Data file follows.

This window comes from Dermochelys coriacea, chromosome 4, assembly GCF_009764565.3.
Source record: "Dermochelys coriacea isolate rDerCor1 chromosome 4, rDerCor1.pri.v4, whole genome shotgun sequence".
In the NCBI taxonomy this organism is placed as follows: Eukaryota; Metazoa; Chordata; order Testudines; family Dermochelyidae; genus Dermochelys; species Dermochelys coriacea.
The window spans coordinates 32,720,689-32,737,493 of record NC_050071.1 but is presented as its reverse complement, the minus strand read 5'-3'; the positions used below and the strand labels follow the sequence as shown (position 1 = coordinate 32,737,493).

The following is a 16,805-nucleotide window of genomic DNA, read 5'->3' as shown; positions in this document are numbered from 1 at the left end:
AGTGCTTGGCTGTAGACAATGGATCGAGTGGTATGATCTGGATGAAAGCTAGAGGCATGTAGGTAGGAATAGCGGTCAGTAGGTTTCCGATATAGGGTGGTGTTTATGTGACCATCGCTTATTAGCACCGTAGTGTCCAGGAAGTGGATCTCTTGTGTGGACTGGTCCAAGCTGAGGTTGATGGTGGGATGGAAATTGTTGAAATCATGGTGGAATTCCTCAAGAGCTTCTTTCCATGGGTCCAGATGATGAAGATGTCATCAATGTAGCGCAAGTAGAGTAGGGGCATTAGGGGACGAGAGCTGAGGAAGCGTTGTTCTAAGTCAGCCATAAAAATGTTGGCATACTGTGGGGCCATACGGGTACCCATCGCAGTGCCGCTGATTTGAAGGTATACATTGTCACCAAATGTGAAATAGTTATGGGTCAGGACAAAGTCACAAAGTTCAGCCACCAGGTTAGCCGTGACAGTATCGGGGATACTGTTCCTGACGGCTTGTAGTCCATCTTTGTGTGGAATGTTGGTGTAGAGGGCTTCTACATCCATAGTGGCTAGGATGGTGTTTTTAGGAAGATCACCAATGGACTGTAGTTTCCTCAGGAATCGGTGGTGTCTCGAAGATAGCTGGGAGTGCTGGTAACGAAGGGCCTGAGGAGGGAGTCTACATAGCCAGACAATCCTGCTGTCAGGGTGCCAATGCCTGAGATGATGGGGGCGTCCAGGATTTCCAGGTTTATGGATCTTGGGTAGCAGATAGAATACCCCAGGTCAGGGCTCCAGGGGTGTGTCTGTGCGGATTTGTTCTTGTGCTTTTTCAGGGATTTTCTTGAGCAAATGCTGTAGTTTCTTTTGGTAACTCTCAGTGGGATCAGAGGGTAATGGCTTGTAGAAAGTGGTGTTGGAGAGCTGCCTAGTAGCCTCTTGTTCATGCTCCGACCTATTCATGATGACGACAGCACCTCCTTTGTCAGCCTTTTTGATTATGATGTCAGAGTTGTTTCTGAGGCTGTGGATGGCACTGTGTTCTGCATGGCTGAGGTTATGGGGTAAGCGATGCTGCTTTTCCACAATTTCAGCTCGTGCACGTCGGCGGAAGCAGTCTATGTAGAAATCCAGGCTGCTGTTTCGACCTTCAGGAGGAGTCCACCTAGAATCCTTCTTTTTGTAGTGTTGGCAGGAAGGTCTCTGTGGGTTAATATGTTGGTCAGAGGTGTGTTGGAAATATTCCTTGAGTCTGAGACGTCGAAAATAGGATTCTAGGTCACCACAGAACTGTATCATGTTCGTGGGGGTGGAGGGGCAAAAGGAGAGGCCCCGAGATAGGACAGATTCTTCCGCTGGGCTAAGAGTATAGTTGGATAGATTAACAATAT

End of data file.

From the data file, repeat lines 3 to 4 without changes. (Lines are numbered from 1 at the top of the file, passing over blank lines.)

In the NCBI taxonomy this organism is placed as follows: Eukaryota; Metazoa; Chordata; order Testudines; family Dermochelyidae; genus Dermochelys; species Dermochelys coriacea.
The window spans coordinates 32,720,689-32,737,493 of record NC_050071.1 but is presented as its reverse complement, the minus strand read 5'-3'; the positions used below and the strand labels follow the sequence as shown (position 1 = coordinate 32,737,493).